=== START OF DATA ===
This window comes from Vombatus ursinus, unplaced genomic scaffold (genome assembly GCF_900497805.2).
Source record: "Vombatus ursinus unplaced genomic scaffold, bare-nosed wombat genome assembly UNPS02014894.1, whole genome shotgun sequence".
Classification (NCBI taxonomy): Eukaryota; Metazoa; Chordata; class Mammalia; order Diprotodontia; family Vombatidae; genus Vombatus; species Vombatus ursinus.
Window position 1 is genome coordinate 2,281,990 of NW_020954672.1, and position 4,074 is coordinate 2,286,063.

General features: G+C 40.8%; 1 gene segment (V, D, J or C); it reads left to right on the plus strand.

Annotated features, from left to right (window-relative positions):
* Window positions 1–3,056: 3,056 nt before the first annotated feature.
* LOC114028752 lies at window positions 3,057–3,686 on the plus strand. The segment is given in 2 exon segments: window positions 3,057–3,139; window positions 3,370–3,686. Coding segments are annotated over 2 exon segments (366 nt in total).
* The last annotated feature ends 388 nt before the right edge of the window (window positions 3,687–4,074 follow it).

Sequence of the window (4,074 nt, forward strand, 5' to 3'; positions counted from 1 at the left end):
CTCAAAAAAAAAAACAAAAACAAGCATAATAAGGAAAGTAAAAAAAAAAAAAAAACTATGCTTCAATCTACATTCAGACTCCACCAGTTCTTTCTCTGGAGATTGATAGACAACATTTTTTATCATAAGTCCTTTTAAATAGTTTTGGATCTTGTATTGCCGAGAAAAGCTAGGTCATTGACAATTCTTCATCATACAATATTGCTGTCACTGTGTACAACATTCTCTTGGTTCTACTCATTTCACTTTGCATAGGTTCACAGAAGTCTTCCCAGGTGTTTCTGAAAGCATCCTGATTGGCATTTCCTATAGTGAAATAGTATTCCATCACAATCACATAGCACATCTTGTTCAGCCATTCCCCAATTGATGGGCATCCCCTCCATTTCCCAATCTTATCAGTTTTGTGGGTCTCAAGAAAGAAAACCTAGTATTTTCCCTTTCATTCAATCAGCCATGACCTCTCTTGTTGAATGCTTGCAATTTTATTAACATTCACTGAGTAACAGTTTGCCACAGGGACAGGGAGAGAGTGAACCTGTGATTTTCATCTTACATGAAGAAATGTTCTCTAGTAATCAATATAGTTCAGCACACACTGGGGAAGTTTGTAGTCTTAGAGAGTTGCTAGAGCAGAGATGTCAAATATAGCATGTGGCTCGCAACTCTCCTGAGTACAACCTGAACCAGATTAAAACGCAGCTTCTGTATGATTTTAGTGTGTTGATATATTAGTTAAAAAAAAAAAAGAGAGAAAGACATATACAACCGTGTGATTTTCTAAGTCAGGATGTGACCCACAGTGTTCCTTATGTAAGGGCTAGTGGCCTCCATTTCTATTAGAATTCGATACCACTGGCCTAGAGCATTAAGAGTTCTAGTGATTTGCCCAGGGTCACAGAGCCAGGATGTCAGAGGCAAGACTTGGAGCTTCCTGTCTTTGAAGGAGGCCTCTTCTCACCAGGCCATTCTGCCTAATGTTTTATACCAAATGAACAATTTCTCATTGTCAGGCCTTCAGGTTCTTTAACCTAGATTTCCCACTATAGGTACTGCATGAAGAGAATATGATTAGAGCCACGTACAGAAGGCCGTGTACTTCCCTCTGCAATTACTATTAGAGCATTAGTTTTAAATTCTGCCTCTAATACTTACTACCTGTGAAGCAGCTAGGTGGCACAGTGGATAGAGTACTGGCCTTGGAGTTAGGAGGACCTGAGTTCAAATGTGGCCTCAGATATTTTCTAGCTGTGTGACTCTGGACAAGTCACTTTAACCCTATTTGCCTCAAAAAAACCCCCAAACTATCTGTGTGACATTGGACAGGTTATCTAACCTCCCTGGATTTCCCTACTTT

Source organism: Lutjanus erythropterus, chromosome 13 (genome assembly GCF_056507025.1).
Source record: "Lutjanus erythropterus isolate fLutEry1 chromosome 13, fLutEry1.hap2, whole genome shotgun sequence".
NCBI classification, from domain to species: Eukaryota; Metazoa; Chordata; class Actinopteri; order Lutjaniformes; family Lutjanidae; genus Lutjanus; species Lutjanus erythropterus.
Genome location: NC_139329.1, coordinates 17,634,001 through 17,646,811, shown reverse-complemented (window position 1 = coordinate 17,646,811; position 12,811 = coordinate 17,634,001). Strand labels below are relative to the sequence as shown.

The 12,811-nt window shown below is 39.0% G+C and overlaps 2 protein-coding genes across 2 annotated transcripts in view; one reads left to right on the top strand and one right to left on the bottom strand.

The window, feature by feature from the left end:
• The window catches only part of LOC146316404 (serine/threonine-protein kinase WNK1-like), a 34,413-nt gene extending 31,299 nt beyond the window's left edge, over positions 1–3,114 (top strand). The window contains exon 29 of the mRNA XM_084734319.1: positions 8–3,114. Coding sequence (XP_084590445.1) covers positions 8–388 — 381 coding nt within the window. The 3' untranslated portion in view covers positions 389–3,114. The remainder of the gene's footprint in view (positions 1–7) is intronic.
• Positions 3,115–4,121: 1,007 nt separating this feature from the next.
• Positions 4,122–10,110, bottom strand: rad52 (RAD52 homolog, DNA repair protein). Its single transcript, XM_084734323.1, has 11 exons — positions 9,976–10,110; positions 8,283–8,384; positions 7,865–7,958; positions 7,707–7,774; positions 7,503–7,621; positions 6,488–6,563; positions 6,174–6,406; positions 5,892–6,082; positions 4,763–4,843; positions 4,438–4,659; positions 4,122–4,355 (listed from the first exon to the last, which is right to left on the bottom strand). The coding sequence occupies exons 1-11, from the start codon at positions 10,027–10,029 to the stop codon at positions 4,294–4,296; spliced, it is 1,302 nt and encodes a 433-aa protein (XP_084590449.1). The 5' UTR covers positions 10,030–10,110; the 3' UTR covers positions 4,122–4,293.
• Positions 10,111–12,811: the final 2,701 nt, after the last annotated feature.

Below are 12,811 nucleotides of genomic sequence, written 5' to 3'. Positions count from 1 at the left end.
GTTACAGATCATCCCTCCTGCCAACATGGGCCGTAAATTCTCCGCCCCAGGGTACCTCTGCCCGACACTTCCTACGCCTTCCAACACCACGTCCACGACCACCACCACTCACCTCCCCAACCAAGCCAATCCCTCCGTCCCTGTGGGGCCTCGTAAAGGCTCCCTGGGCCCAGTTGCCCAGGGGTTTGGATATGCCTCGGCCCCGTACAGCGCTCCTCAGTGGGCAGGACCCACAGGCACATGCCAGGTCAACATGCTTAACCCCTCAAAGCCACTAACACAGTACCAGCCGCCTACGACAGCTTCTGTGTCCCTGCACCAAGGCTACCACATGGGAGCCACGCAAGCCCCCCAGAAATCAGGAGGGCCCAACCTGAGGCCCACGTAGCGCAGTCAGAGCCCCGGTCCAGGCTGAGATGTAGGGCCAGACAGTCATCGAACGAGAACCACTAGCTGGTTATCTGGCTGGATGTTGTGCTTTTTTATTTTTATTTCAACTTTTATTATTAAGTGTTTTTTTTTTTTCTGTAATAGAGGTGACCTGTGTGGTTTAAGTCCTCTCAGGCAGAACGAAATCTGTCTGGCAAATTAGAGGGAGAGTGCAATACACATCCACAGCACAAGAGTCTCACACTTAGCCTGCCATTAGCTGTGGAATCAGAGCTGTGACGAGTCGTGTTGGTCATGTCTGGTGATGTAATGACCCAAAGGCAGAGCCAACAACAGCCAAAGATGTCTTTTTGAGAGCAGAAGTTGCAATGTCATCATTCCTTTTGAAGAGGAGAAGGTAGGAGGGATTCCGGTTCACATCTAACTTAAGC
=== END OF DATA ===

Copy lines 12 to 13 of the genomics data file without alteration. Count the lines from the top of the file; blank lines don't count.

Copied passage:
Source organism: Lutjanus erythropterus, chromosome 13 (genome assembly GCF_056507025.1).
Source record: "Lutjanus erythropterus isolate fLutEry1 chromosome 13, fLutEry1.hap2, whole genome shotgun sequence".